afrol News, 4 February - Tahrir Square in central Cairo early became over-crowded and the mood in the protesters' camp was described as "electric" and "powerful". Meanwhile, the US govt is negotiating Mubarak's immediate resignation.
15:54 - International reactions to the Egypt protests remain vague, with most European, African and Asian government leaders calling for "restraint from all parties" and "negotiations for a transition now", ignoring the protesters' demands Mubarak must step down before negotiations can begin. Muslim state leaders that have called for Mubarak to resign for now include Turkey and Maldives. The US, through negotiations, also call for an immediate regime change. Italy's Silvio Berlusconi meanwhile has called for Mubarak to lead the transition. But popular support for the Egypt protests is great all over the world, with solidarity marches being held everywhere.
15:44 - Egyptian ministers flock to the demonstrators at Tahrir Square. The Defence Minister has already spoken to the protesting crowds and the Minister of Health has announced he will go "to mediate".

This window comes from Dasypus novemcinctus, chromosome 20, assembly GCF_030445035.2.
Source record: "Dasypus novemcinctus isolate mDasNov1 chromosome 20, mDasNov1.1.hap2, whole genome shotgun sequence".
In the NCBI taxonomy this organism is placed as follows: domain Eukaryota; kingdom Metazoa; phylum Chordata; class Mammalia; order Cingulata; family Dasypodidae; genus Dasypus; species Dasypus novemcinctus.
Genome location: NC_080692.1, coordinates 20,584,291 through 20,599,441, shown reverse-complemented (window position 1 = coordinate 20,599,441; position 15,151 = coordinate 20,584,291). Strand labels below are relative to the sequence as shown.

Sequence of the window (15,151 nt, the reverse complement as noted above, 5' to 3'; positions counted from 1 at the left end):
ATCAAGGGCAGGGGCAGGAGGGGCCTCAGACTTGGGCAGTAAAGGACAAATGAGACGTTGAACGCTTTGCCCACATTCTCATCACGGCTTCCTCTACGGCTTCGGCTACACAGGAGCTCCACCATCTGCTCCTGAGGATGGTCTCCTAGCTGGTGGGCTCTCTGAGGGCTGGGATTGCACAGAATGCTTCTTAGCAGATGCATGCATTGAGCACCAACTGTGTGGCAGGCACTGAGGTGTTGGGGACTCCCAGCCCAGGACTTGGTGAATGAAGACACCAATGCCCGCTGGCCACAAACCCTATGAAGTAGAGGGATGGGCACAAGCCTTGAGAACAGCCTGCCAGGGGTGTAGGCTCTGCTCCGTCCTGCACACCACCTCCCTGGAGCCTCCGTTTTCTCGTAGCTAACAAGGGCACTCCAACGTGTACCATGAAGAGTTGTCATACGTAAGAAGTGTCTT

15:37 - Several hundred thousands are participating in the pro-democracy marches in Alexandria, demanding Mubarak to step down now. There have been reports of pro-regime agents trying to provoke confrontations, but also in Alexandria, the army is increasingly protecting the protesters, which massively outnumber regime supporters.
15:32 - Muslim Brotherhood spokesmen today have declared they will not present a presidential candidate, nor demand ministerial posts in a new government, trying to address the Mubarak regime's attempts to spread fear of an Islamist takeover if the President was to step down now. It also addresses US and Israeli fears of an Islamist Egypt. The Brotherhood in any case during the unrest has stepped forward as a much more liberal movement than government propaganda has claimed over the last years.
15:26 - According to broadcaster 'Al Arabiya', the Egyptian army has received new orders to protect foreign journalists, following yesterday's massive attack by pro-regime agents and police on the press and civil society groups. Foreign journalists now move around freely in central Cairo.